Page last updated at 12:13 GMT, Tuesday, 19 May 2009 13:13 UK

Why the NHS is facing measles fight

By Nick Triggle
Health reporter, BBC News


Parent and district nurse Maria Perigott says some parents still have concerns about MMR

Public health experts in Wales refer to it as the newspaper effect.

During the height of the scare over the link between the MMR vaccine and autism local papers ran vociferous campaigns warning parents about the supposed dangers of the jab.

The research, by Dr Andrew Wakefield, has now been discredited, but the problem is the damage has been done.

With vaccination levels down to 15% in some schools, the region is seeing record numbers of measles cases.

It is still hard to convince people of the truth
Dr Mac Walapu
National Public Health Service for Wales

There are already more than 120 cases being investigated compared to just 39 in the whole of Wales last year. Back in 2005, there were none.

"Uptake rates for MMR are much lower than for other vaccinations," says Dr Mac Walapu, a measles expert at the National Public Health Service for Wales.

"Parents are taking a conscious decision not to get the MMR jab. We think that is down to the concerns that were raised when the research came out.

"The newspapers have admitted the research was wrong, but it is still hard to convince people of the truth."

Breeding ground

What seems to be happening in Wales - and across the rest of the UK for that matter - is that the children who were not vaccinated at the height of the MMR scare at the turn of the century are the ones who are now mixing in the school yard.

In Llanelli alone - a town with fewer than 50,000 residents - there are thought to be 800 primary school children and 2,100 secondary school pupils who are not vaccinated.

This creates a breeding ground for the virus to be passed on throughout the community.

Measles is a highly infectious virus. It starts with a fever and conjunctivitis before a rash develops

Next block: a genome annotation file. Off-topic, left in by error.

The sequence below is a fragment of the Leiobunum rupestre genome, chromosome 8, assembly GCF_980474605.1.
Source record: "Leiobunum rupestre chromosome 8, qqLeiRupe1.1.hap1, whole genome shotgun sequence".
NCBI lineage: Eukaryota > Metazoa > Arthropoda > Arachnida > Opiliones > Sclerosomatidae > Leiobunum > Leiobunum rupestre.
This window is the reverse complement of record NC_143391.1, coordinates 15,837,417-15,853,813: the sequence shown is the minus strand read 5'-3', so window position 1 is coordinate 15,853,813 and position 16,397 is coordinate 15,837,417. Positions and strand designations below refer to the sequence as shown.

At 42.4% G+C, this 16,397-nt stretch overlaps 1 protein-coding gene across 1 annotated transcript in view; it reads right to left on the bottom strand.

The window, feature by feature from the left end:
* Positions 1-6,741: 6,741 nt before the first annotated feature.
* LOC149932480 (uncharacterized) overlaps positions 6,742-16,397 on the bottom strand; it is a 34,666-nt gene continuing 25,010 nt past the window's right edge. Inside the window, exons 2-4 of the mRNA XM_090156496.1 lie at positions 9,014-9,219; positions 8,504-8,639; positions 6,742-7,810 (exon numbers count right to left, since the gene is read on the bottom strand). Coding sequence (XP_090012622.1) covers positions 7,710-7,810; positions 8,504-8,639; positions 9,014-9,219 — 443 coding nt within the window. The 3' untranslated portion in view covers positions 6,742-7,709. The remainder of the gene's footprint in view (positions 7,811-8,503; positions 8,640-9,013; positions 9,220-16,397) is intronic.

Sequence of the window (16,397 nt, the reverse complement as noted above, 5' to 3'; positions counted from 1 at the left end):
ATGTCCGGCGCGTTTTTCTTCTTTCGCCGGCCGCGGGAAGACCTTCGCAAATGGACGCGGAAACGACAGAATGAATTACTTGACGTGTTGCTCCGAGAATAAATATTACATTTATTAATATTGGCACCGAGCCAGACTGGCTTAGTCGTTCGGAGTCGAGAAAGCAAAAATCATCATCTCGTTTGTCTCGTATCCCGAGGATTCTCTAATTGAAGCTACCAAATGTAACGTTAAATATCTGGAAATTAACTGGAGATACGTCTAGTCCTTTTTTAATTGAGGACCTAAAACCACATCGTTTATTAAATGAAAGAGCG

The rash often lasts about a week and other complications can include pneumonia and diarrhoea
The MMR jab is used to immunise children against the disease
Before the triple vaccine was introduced in the late 1980s, there were 20 deaths a year on average in the UK
But since the early 1990s there has just been two in total

For a number of years the UK has been struggling to get to a 95% vaccination rate, the level needed for herd immunity whereby even unvaccinated individuals are protected because the disease cannot take a hold.

Scotland has only just achieved the level, but in England and Wales even uptake of the first of the two courses of the vaccine is only at 85%.

The effect is clear. In 2008, there were 1,348 cases of measles in England and Wales compared to 56 a decade ago.

London has been particularly badly hit, although this week the north east announced it was seeing a dramatic rise with 37 cases confirmed so far in 2009 and another 100 suspected compared to just 17 last year.

The cases have been predominantly in children under 18 and have prompted health officials to run catch up campaigns to try to get more children and teenagers vaccinated.

In England, Chief Medical Officer Sir Liam Donaldson has given local NHS trusts between £30,000 and £60,000 to target the 3m young people who are thought to have missed out on inoculation.


A spokeswoman for the Health Protection Agency, which coordinates the vaccination programme in England and Wales, said: "We have reached the point where there are sufficient numbers of unvaccinated children in the population to sustain the spread of the disease.

"It has become very hard to stop. What is particularly concerning is that there are vulnerable people who have underlying medical conditions or are allergic to vaccinations who cannot be vaccinated.

"Measles can kill and it is especially risky for these people. That is forgotten."

But the UK is not alone in struggling with measles, which causes fever and can have serious complications including pneumonia and encephalitis.

Over the last two years there have been more than 12,000 cases across Europe with high rates in Italy, Germany and Switzerland in particular.

And to think that in the early 1990s experts thought they had seen the back of measles, prompting the World Health Organization to set a 2010 deadline to eradicate the disease.

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